We will introduce you to three of the most widely used terminal-based text editors and demonstrate how you can create a file in Linux.

Vi Text Editor (vi)

The Vi text editor is the classic non-GUI text editor on Linux. Almost every mainstream Linux distribution has Vi as one of the core packages. That’s why every Linux user, especially system admins and developers, should be familiar with the Vi text editor.

Let’s create a file in the terminal with the following command that uses vi as the text editor:

# vi testfile7.txt

The display will transform, indicating you are now in the text editor. Hit the i key to enter the insert mode, and then enter some text.

To save your changes and exit, press Esc and then 😡. Press Enter to confirm the command. 

testfile 7

Vim Text Editor (vim)

To be fair, Vi is not very intuitive, and many users tend to avoid it because of its complicated command sequences. 

Vim (short for Vi Improved) text editor is a more modern terminal-based text editor that adds user-friendliness to Vi’s capabilities.

Enter the following command to create a new text file using the Vim text editor:

# vim tesfilet8.txt

The Vim’s interface resembles Vi’s, and they share functionality and commands. 

Press i to initiate the insert mode and then type your text. To save the file and exit, enter the following command sequence:

Esc :wq! Enter


Nano Text Editor

Nano is a more contemporary text editor with a simpler and more user-friendly experience.

Follow these steps to create a new text file with nano.

# nano test9.txt

By default, Nano launches into the edit mode and conveniently presents a list of useful commands at the screen’s bottom for easy reference.

test 9

Type your text and press Ctrl+O to save the file. Next, press Ctrl+X to leave the editor.


Creating a file in Linux using the terminal is a fundamental skill that uses commands and command-line text editors. Whether you choose the time-tested Vi, the enhanced Vim, or the user-friendly Nano, you can start with a blank slate and create a file for your use.

You can also take advantage of the commands such as cat and echo to spin up files. In most cases, admins use these commands in scripts that need files for their operation.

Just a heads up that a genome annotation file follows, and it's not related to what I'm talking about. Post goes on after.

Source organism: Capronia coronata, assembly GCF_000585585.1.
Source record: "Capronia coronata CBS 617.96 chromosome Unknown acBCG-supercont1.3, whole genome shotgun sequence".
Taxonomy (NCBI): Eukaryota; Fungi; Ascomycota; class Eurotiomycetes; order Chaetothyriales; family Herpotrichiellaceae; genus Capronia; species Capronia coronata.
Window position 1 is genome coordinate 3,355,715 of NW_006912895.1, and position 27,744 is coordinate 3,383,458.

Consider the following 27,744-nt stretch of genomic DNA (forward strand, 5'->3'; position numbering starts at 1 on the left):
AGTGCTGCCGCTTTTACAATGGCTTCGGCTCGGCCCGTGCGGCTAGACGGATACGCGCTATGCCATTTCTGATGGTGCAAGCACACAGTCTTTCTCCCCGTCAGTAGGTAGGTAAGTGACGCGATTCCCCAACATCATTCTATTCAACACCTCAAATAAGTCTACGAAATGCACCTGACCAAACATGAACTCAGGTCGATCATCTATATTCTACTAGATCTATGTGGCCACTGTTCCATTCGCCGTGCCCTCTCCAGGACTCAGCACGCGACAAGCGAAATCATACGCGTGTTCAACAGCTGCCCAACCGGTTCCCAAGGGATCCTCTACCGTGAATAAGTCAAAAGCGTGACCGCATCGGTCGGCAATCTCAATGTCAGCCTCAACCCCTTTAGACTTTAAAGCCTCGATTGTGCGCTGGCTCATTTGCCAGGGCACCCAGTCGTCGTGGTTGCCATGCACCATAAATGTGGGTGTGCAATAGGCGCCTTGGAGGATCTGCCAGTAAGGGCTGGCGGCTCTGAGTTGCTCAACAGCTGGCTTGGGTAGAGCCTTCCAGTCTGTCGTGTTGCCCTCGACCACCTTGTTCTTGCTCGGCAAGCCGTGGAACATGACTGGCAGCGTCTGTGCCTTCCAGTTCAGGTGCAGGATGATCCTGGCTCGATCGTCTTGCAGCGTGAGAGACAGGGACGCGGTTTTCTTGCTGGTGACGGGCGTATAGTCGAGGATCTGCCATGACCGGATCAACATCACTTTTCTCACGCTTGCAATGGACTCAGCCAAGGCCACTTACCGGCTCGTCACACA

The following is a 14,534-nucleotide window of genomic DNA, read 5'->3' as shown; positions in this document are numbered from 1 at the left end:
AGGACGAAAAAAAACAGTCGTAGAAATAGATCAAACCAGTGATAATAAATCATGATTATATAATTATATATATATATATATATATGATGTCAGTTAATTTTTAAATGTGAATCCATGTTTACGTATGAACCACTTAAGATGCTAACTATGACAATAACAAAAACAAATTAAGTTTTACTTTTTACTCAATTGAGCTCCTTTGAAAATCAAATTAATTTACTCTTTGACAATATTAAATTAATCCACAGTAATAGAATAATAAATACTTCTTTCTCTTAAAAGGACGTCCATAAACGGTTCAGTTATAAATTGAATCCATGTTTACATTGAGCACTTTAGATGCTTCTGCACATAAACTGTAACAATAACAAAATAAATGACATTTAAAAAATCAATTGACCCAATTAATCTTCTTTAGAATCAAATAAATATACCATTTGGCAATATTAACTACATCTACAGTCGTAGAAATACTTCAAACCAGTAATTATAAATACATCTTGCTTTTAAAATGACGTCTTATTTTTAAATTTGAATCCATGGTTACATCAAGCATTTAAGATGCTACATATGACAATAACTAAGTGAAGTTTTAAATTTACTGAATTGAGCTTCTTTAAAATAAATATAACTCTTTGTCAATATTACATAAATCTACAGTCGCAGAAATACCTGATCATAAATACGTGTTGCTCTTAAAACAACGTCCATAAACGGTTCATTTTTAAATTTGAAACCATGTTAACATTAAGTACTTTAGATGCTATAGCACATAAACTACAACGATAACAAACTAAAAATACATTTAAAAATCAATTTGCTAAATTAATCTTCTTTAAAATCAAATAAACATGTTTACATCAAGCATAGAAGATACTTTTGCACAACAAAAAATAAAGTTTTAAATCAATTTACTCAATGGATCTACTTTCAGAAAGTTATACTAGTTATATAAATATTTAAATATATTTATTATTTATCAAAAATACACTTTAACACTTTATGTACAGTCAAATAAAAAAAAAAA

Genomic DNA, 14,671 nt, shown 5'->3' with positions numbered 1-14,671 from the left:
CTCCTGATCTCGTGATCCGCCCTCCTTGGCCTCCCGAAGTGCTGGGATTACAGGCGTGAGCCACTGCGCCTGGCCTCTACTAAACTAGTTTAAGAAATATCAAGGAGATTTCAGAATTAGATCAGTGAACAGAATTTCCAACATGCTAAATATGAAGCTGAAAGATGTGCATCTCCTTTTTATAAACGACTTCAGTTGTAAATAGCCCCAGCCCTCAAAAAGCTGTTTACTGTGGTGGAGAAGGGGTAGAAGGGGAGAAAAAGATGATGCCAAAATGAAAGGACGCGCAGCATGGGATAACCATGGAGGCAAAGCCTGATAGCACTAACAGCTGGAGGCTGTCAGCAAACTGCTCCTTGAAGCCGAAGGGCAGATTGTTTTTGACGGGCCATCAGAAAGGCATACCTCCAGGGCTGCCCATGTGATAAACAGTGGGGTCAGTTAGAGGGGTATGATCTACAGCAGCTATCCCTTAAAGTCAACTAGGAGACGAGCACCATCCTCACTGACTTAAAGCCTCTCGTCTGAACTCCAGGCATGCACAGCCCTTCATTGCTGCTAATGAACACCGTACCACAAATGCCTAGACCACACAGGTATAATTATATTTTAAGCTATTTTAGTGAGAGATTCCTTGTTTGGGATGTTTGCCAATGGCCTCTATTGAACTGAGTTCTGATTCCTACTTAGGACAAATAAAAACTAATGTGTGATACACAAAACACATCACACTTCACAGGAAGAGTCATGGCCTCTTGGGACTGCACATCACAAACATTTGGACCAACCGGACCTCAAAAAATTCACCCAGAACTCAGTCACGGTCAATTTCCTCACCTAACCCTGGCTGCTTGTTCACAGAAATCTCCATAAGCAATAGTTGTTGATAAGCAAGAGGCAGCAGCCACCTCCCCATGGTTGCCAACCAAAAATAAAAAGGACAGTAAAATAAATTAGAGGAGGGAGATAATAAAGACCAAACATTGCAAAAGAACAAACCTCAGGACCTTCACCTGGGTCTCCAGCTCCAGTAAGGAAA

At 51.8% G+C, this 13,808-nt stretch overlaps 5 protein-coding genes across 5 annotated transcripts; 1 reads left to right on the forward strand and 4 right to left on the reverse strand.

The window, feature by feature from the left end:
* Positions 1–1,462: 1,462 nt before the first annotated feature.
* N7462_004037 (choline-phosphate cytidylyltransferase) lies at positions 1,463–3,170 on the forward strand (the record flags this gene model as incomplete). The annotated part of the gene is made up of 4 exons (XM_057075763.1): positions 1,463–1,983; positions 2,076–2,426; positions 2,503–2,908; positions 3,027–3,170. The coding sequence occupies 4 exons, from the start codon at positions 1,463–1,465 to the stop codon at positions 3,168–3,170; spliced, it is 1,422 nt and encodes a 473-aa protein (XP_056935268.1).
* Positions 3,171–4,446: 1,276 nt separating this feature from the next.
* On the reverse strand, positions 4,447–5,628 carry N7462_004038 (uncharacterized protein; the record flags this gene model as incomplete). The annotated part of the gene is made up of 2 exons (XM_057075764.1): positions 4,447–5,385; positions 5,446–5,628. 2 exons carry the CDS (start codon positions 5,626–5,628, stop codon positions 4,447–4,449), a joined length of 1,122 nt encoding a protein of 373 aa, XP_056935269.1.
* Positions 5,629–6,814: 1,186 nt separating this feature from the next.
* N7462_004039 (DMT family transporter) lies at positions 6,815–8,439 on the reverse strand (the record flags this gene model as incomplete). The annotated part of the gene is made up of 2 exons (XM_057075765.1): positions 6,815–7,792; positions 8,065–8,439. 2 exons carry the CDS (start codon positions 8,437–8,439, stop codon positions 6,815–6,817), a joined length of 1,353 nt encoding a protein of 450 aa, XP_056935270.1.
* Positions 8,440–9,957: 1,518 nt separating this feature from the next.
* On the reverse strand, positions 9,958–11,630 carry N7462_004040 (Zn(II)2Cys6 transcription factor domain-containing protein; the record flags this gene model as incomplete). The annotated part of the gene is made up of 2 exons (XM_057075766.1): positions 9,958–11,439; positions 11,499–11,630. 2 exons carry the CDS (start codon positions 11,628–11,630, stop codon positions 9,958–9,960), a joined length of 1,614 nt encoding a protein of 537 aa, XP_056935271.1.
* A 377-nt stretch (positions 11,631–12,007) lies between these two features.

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Q. What is the terminal?

In Linux operating systems, the terminal—often called the command line or command prompt—is a textual interface that allows you to execute commands directly to communicate with the system.

Q. What’s the process for generating a new file in Linux through the command line?

Initiating a new file via the command line in Linux can be done by executing the touch command along with the desired file name. For example, to create a file named example.txt, use the command touch example.txt.

Q. What is a text file?

A text file is a type of file that contains plain text and can be opened and edited with a text editor. It contains no formatting or special coding, just the raw text.

Q. What are the steps to make a text file in Linux?

To create a text file in Linux, you can use various methods such as the touch or cat commands, or a text editor like nano.

Q. How can I create a text file using the cat command?

You can create a text file with the cat command by typing cat > filename.txt, entering your text, and then pressing Ctrl+D to save and exit.

Q. How do files differ from directories in Linux?

Files in Linux are individual data entities with a name for storage purposes. In contrast, directories serve as organizational units that hold files and further subdirectories, akin to folders containing documents in a filing system.

Q. Are there other ways to create a new file in Linux?

Yes, besides the touch command and the cat command, you can also create a file using a text editor like nano or by redirecting the output of a command to a file using the > symbol.

Q. How do I create a new text file using the nano command?

To create a new text file using nano, you can simply type nano filename.txt in the terminal, where filename.txt is the name you want to give to the file. This will open the nano text editor, and you can start typing the file’s content.

Q. How can I create a file with specific content using the command line?

There are several ways to create a file with specific content using the command line. You can use commands like echo, printf, or cat combined with input redirection to specify the content.

Q. What methods are available for creating a file with predetermined content via the command line?

To populate a file with specific content through the command line, you can employ tools such as echo or printf commands, or use the cat command alongside redirection operators to direct the desired content into a new file.

Q. Can I create a file in Linux for reading only?

Yes, you can create a file in Linux for reading only. You can create the file with the desired content and then change its permissions to make it read-only using the chmod command.